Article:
Resolving a troublesome wave painting.

I decided to look at this existing seascape again and change some aspects of it.

Large Wave Breaking Reworked

This painting has undergone several changes overtime. The earliest photo of it is here. Sometimes I find it really helpful to go back in time to see where the painting was working before I became unhappy with it. I had forgotten the sky had been this light grey until looking over old photos.

wave breaking alternative

On the same day as the image above I had reworked the wave, but had put too much black on the underside of the wave.

wave breaking alternative image

The following day I had reworked the crest of the wave to a more pleasing shape and colour. Unfortunately I had decided for some reason to change the sky, which I can now see had already been working.

wave breaking alternative

I changed the colour of the sky again to a strange blue.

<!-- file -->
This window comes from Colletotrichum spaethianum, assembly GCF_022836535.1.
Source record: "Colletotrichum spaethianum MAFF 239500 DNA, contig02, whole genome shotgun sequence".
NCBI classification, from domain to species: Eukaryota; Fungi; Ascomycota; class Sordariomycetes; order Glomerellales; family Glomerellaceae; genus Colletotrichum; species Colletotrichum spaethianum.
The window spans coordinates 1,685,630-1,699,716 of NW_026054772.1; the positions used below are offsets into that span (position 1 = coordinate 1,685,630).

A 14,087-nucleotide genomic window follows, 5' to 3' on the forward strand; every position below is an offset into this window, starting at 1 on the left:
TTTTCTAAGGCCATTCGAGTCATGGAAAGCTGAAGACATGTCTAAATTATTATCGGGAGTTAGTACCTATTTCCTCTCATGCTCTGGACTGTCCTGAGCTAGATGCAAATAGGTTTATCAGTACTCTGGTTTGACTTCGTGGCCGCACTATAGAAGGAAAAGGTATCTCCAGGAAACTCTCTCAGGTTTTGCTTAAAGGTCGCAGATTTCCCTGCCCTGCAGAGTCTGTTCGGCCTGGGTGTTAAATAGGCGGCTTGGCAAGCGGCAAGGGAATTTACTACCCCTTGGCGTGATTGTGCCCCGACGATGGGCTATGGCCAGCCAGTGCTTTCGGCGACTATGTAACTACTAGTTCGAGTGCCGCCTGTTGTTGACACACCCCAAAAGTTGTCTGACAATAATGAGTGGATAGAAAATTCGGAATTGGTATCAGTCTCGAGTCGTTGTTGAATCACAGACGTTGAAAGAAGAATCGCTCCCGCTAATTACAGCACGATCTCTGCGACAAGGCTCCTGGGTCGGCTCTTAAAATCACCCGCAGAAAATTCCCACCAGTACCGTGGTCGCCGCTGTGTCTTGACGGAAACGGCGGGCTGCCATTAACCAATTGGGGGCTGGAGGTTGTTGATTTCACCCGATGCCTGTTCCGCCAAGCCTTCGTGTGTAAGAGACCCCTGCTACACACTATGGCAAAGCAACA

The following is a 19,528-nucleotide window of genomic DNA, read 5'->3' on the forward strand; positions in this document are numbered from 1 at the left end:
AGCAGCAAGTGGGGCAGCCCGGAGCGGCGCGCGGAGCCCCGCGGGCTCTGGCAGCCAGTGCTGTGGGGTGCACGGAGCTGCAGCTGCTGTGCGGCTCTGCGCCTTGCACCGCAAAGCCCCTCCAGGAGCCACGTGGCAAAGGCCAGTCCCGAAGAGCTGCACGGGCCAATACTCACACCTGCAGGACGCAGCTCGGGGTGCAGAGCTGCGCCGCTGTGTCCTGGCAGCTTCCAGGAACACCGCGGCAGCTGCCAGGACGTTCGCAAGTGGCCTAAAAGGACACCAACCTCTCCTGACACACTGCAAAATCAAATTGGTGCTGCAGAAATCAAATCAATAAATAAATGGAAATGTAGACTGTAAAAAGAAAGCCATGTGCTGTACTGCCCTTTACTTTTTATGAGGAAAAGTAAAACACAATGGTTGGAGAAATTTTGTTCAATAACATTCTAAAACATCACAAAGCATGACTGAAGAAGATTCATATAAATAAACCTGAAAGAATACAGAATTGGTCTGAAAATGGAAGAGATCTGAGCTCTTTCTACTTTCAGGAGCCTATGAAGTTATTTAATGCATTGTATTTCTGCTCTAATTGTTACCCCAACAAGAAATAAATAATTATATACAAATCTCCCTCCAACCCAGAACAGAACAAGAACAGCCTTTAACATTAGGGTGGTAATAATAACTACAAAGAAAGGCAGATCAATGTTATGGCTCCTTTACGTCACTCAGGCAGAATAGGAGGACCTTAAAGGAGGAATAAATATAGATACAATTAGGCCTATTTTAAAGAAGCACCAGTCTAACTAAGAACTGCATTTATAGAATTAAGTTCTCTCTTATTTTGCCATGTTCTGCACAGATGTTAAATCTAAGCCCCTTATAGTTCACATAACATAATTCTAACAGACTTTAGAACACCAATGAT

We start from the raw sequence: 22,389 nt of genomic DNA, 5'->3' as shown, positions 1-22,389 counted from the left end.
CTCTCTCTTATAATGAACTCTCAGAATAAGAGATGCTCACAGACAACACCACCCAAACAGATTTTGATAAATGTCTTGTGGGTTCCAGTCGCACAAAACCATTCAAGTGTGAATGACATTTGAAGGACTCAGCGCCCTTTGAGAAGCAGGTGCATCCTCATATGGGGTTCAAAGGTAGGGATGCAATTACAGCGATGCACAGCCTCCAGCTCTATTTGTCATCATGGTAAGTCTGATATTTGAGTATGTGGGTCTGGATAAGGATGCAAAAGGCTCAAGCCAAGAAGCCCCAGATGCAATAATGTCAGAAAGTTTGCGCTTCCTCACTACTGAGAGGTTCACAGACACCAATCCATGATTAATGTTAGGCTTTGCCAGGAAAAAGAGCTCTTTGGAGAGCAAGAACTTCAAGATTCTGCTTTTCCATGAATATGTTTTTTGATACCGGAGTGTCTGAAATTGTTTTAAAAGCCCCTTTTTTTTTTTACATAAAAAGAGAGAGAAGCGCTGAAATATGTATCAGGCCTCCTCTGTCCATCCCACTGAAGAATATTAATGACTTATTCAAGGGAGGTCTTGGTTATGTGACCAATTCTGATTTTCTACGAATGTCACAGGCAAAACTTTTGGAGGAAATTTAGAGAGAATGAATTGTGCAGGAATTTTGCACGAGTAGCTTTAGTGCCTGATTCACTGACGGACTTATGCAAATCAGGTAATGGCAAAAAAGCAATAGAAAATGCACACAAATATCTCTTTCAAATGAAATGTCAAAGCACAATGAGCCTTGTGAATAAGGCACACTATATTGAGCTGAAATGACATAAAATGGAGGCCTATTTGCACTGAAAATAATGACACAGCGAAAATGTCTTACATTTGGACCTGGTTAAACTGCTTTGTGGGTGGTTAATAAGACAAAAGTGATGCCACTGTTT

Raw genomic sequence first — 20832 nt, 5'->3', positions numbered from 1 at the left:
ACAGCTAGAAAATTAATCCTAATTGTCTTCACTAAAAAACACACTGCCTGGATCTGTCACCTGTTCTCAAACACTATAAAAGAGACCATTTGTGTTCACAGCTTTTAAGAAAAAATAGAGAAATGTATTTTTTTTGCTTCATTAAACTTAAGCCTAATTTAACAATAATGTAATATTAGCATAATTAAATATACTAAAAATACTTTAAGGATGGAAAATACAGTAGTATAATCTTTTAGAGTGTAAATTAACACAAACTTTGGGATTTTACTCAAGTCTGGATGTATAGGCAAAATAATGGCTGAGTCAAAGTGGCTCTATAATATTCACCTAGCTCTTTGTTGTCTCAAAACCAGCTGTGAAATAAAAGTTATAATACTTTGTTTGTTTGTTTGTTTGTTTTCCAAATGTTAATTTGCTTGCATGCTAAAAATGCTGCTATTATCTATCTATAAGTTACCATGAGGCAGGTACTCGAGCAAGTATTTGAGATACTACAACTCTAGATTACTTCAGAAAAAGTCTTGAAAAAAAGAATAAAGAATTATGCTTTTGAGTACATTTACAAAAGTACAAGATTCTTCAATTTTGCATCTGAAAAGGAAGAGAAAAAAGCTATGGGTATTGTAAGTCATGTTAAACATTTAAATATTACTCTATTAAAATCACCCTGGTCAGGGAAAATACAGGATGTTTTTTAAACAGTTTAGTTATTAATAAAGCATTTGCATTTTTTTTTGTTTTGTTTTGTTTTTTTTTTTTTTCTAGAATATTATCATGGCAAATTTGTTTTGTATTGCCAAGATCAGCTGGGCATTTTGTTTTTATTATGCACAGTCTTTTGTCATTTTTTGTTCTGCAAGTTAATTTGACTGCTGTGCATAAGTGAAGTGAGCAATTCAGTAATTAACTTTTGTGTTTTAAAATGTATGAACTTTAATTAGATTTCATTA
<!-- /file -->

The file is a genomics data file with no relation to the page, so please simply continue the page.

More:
Then I applied a glaze of light turquoise. This covered up too much of the under-painting and made the painting milky. By adding too many white highlights, I lost some of the definition on the surf

"wave breaking" oil on canvas 100 x 70cm £395

So recently I put the painting back on the easle. Then with a lot of turpentine, white spirit and elbow grease I scrubbed back the turquoise glaze to reveal the under-painting. Returned the sky to a light grey giving the focus of the painting back to the light coming though the wave. Also gave more definition to the shadows and the tunnel.

"wave breaking" oil on canvas 100 x 70cm £395

I think I’ve learned through this that it is vital to recognise what is working in a painting at its earliest stages. Hold onto those elements and don’t over glaze for the sake of it.

"wave breaking" giclee print
“Wave breaking” Oil on canvas: 100 x 70cm

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